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Think that you’re a hardcore Gibson fan? Well, All-American Rejects guitarist Nick Wheeler has probably got you beat. Aside from owning more Firebirds than he can count (he literally has a spreadsheet to keep track of his guitars, but estimates that he owns about a dozen ‘Birds), he recently had the iconic Firebird logo inked onto his inner arm as a tribute to his favorite axe.
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Pearl Jam's New Doc Offers Dueling Gibsons and Then Some

Josh Baron
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09.27.2007

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You would think you were at a live concert what with all the clapping and singing along. But no, it was just the New York City premiere of Pearl Jam’s live concert film, Immagine in Cornice(Italian for “Picture in a Frame”) at the famous Ziegfeld Theatre. Between Pearl Jam fan club members, friends of filmmaker and photographer Danny Clinch, and more casual fans, the theatre felt as packed as one of the city’s bigger venues.
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A Hundred Dollar Junior and Thirteen Great Songs: Grand Mal’s Reluctant Indie Rock (Download Free MP3!)

Russell Hall
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09.27.2007

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Formed the same year St. Johnny imploded, Grand Mal has, for 13 years, essentially been a solo vehicle whereby the New York City-based Whitten can exercise his love for writing great songs steeped in '70s rock traditions. The fact that he's made and released these albums largely on his own--or on tiny indie labels--testifies as much to the misguided machinations of a fashion-driven record industry as it does to Whitten's perseverance. Tops on his list of influences are the New York Dolls, Mott the Hoople, T. Rex, early Lou Reed, and the Ramones--all of whom lurk at the fringes of his distinctive songcraft. Think Marc Bolan's elegantly fuzzed-up riff rock, Reed's wry outlook (albeit in a sweeter and wittier form), and a DIY-pop aesthetic akin to vintage Todd Rundgren, and you get a good idea of Whitten's style.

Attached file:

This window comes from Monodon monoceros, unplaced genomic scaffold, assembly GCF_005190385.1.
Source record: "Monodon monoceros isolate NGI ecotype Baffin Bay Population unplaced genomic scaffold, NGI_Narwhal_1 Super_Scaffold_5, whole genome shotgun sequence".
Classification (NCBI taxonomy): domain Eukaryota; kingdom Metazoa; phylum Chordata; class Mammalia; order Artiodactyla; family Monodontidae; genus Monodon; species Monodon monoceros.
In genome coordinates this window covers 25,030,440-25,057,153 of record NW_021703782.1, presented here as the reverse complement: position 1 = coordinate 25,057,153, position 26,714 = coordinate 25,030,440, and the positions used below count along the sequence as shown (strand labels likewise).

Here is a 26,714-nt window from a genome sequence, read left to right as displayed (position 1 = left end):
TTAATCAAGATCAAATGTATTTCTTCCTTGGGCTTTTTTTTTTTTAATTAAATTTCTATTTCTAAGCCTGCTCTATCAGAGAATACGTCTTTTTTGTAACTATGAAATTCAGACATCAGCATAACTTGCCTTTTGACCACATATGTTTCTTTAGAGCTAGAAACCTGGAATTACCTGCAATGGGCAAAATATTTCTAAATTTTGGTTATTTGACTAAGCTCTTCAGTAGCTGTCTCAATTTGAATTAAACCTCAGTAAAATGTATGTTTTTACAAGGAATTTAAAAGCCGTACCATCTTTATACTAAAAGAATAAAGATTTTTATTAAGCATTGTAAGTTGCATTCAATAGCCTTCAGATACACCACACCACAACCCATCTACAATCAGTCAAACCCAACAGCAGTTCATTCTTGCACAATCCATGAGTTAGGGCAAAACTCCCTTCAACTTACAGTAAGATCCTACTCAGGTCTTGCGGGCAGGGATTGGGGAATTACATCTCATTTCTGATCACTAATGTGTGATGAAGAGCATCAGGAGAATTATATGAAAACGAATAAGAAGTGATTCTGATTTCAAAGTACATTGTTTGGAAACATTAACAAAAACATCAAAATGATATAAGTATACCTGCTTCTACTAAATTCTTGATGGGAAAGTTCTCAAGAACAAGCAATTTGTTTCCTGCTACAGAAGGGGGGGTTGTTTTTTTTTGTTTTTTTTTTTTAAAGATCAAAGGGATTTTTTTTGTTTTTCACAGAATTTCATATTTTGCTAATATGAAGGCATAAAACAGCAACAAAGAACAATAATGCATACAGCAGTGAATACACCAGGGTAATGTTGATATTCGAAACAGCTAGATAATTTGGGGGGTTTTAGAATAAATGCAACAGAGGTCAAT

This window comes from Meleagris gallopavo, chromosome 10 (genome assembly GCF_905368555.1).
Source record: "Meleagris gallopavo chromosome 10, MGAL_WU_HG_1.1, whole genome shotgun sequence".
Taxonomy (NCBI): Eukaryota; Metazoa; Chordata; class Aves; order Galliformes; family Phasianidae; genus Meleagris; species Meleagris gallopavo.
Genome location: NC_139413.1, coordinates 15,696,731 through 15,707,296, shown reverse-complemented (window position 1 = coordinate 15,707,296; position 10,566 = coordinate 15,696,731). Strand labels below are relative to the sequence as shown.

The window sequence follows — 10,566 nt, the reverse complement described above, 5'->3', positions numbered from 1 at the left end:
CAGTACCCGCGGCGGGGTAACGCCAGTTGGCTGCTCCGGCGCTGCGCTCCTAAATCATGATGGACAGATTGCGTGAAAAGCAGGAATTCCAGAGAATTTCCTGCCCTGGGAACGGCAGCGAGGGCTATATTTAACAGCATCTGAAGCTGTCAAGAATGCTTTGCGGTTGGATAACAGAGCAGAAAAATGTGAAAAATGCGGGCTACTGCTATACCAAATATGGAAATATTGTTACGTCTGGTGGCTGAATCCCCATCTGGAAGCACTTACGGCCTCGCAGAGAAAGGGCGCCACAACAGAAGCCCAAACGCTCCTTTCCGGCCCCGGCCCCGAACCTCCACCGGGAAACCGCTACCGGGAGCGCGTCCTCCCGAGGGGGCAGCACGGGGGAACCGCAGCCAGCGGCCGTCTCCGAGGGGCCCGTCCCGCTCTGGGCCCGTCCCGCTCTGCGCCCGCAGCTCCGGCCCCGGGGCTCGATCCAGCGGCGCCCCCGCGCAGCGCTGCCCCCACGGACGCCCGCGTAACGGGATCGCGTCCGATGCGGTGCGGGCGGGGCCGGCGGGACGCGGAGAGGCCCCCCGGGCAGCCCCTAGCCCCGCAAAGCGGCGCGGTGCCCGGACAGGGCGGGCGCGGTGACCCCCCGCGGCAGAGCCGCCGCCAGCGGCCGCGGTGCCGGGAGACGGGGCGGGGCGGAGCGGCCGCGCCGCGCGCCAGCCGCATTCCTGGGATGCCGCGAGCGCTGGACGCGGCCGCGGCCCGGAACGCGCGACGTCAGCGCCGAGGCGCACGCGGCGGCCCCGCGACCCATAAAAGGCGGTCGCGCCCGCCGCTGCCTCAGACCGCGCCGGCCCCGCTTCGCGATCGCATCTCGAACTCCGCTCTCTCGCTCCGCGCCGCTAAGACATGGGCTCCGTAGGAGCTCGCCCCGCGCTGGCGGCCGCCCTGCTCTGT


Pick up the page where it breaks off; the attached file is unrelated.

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Them vs. The World: Finger Eleven Take on the Road with a New Album and Several SGs

David Sprague
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09.26.2007

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The good ideas are plentiful on Them vs. You vs. Me, ranging from the Aerosmith-styled boogie of “So-So Suicide” to the waltz-time “Change the World.” The disc is split pretty evenly between contagious pop-rock numbers (characterized by the chiming “I’ll Keep Your Memory Vague”) and darker, progged-out pieces like the album ending “Easy Life,” both of which trade on the fluid interplay between James Black and Rick Jackett (who plays Gibson SGs almost exclusively and at last count owned at least three of the sleek double-cutaways: the SG GT, SG '61 Reissue, and SG Standard).